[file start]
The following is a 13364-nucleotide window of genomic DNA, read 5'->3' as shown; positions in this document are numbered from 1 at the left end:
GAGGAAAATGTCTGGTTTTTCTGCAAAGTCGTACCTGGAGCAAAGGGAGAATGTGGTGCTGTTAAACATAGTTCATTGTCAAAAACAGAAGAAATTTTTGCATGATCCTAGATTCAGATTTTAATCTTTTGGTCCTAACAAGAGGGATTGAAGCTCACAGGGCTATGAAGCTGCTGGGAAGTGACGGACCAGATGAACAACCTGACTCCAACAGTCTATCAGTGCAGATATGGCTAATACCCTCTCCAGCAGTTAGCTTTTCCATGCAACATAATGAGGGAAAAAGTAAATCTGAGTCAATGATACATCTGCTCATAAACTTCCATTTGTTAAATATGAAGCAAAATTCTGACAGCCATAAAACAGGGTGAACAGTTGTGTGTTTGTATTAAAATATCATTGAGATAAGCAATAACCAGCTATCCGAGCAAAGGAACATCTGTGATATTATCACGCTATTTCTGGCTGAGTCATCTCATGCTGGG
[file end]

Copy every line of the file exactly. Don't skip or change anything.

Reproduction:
The following is a 13364-nucleotide window of genomic DNA, read 5'->3' as shown; positions in this document are numbered from 1 at the left end:
GAGGAAAATGTCTGGTTTTTCTGCAAAGTCGTACCTGGAGCAAAGGGAGAATGTGGTGCTGTTAAACATAGTTCATTGTCAAAAACAGAAGAAATTTTTGCATGATCCTAGATTCAGATTTTAATCTTTTGGTCCTAACAAGAGGGATTGAAGCTCACAGGGCTATGAAGCTGCTGGGAAGTGACGGACCAGATGAACAACCTGACTCCAACAGTCTATCAGTGCAGATATGGCTAATACCCTCTCCAGCAGTTAGCTTTTCCATGCAACATAATGAGGGAAAAAGTAAATCTGAGTCAATGATACATCTGCTCATAAACTTCCATTTGTTAAATATGAAGCAAAATTCTGACAGCCATAAAACAGGGTGAACAGTTGTGTGTTTGTATTAAAATATCATTGAGATAAGCAATAACCAGCTATCCGAGCAAAGGAACATCTGTGATATTATCACGCTATTTCTGGCTGAGTCATCTCATGCTGGG